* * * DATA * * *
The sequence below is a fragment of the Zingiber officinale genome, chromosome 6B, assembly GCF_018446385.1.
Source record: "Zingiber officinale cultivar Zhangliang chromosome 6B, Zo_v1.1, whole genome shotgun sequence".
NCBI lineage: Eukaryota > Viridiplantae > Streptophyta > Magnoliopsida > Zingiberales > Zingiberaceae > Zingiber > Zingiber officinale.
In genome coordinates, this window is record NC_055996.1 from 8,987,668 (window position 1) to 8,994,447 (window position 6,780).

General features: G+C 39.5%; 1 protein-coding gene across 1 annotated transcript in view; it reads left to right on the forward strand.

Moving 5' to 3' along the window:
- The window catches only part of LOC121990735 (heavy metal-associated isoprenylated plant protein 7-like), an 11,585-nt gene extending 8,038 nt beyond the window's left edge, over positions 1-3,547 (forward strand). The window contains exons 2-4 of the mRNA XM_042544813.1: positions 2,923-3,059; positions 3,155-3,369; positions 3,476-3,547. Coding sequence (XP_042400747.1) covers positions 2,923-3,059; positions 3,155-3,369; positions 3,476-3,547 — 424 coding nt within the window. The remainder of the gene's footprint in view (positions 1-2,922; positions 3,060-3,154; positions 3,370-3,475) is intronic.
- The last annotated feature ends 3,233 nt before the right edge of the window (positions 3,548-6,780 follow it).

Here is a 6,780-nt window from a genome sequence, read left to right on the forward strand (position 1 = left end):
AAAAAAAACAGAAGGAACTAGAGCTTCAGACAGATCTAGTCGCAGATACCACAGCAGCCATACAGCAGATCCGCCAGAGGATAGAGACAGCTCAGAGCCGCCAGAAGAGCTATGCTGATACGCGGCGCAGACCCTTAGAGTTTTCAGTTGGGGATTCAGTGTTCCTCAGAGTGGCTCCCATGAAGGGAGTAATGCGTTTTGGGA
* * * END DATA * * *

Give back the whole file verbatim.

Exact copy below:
The sequence below is a fragment of the Zingiber officinale genome, chromosome 6B, assembly GCF_018446385.1.
Source record: "Zingiber officinale cultivar Zhangliang chromosome 6B, Zo_v1.1, whole genome shotgun sequence".
NCBI lineage: Eukaryota > Viridiplantae > Streptophyta > Magnoliopsida > Zingiberales > Zingiberaceae > Zingiber > Zingiber officinale.
In genome coordinates, this window is record NC_055996.1 from 8,987,668 (window position 1) to 8,994,447 (window position 6,780).

General features: G+C 39.5%; 1 protein-coding gene across 1 annotated transcript in view; it reads left to right on the forward strand.

Moving 5' to 3' along the window:
- The window catches only part of LOC121990735 (heavy metal-associated isoprenylated plant protein 7-like), an 11,585-nt gene extending 8,038 nt beyond the window's left edge, over positions 1-3,547 (forward strand). The window contains exons 2-4 of the mRNA XM_042544813.1: positions 2,923-3,059; positions 3,155-3,369; positions 3,476-3,547. Coding sequence (XP_042400747.1) covers positions 2,923-3,059; positions 3,155-3,369; positions 3,476-3,547 — 424 coding nt within the window. The remainder of the gene's footprint in view (positions 1-2,922; positions 3,060-3,154; positions 3,370-3,475) is intronic.
- The last annotated feature ends 3,233 nt before the right edge of the window (positions 3,548-6,780 follow it).

Here is a 6,780-nt window from a genome sequence, read left to right on the forward strand (position 1 = left end):
AAAAAAAACAGAAGGAACTAGAGCTTCAGACAGATCTAGTCGCAGATACCACAGCAGCCATACAGCAGATCCGCCAGAGGATAGAGACAGCTCAGAGCCGCCAGAAGAGCTATGCTGATACGCGGCGCAGACCCTTAGAGTTTTCAGTTGGGGATTCAGTGTTCCTCAGAGTGGCTCCCATGAAGGGAGTAATGCGTTTTGGGA